RALEIGH, N.C. — As a heat wave grips much of the world, people everywhere are turning to social media for affordable, DIY hacks to beat the heat. However, not all of the TikTokers know what they’re talking about.
Duke Health Dr. John Purakal and Duke Energy’s Jeff Brooks weigh in on some of the top trending tips on social media.
Purakal: “This is a fact. It will help to cool your skin. Aloe vera has great anti-inflammatory cooling properties, and it's used a lot of times in conjunction with moisturizers for sunburn and to help cool your skin. It will not treat heat exhaustion or heat stroke, but just to cool down.”
Purakal: “This one is partially fact. So, peppermint does have a cooling property to it when you drink it. However, tea, remember, will have sugar in it most of the time. So be careful with that, because that can dehydrate you.”
Purakal: “I'm going to say fiction because when you take a supplement — so for example, there's magnesium and there's a few other supplements that are out there that people take to help with regulating things like hot flashes or if they have thyroid issues and they have trouble controlling their temperature — those are taken in consult with your regular doctor and they're taken regularly. But to start taking something like that when you start feeling symptoms of heat exhaustion or heat stroke will not treat it. You should stick with, again, the things that we know that are tried and true: drinking water, getting to a cool place, things like that.”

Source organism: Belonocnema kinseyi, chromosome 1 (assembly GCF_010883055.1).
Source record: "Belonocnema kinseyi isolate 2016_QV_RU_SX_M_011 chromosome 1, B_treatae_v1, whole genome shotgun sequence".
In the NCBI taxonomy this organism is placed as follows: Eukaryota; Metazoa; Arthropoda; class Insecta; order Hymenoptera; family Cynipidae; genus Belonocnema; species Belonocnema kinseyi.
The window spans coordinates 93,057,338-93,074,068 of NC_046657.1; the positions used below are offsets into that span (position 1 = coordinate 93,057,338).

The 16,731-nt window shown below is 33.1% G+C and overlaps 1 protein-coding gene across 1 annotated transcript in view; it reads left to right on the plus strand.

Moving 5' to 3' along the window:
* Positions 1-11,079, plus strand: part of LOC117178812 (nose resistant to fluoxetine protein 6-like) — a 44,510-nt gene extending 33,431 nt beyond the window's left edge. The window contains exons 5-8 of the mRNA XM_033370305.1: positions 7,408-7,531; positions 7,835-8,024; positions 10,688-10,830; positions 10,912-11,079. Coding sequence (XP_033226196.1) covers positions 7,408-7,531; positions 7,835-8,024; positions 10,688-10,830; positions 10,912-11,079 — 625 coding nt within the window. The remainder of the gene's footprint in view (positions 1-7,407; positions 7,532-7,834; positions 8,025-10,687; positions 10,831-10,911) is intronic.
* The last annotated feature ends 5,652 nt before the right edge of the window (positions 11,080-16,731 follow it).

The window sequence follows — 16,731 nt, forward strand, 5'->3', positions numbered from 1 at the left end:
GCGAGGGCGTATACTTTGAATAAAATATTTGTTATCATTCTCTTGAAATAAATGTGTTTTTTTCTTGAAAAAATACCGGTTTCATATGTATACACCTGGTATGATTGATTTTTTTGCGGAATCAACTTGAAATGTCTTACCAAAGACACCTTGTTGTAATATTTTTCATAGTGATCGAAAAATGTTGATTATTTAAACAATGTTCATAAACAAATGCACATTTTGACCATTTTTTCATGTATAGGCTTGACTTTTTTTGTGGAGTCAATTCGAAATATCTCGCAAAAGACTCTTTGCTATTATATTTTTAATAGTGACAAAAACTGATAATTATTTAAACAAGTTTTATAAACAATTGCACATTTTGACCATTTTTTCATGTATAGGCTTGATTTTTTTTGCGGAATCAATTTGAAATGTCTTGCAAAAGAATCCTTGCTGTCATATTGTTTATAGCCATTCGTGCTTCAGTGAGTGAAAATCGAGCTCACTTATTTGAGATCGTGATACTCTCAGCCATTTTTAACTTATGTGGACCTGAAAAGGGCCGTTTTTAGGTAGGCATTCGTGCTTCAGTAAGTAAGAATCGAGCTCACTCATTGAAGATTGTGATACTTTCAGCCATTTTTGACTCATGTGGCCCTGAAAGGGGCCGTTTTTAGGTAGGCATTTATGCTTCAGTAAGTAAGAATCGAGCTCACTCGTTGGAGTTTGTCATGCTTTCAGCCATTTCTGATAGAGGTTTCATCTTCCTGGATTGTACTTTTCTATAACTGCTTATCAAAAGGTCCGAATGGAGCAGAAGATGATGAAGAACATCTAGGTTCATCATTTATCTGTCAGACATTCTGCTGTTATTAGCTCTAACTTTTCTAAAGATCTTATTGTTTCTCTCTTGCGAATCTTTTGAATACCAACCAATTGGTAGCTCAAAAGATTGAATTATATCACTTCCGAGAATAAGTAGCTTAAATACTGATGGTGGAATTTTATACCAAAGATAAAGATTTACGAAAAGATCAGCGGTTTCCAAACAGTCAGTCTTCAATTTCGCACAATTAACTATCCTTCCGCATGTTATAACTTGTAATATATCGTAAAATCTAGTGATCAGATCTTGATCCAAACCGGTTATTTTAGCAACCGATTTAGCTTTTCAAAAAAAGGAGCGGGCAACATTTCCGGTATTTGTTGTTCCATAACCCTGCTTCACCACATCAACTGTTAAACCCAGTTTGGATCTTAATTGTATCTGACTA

Brooks: “Well, they can make you feel cooler. So that's a fact from the sensation standpoint, because they help to lower the humidity in the room and that helps your body be able to evaporate sweat and moisture on your skin, which creates the sensation of being cooler, even though it's actually not changing the temperature in the room lower.”
Brooks: “Well, at a certain point, that is fact. You know, fans can actually help you feel three to four degrees cooler, typically on an average day. That's why we recommend using ceiling fans in your room because it helps to promote air moving across your skin. But, when that temperature reaches upwards to 95, 96, 97 with that combination of humidity, it loses its effectiveness and can actually, in some situations, inhibit your cooling if it gets above, say, 100.”
Brooks: “You know there's a lot of ingenuity out there, but we've not found a very effective way to make a portable ice-cold air conditioning. The homemade air conditioner has not topped the good old appliance yet.”
Brooks: “If you're using air conditioning, it's not really the best solution. Your attic is designed typically to insulate and keep the cooler air in your home. So, that isn't going to really solve a problem. If you're in a naturally cooled house, if you're in an area where you can use airflow, there might be some benefits to creating that airflow, but there's other ways like opening a window that really creates a more effective solution.”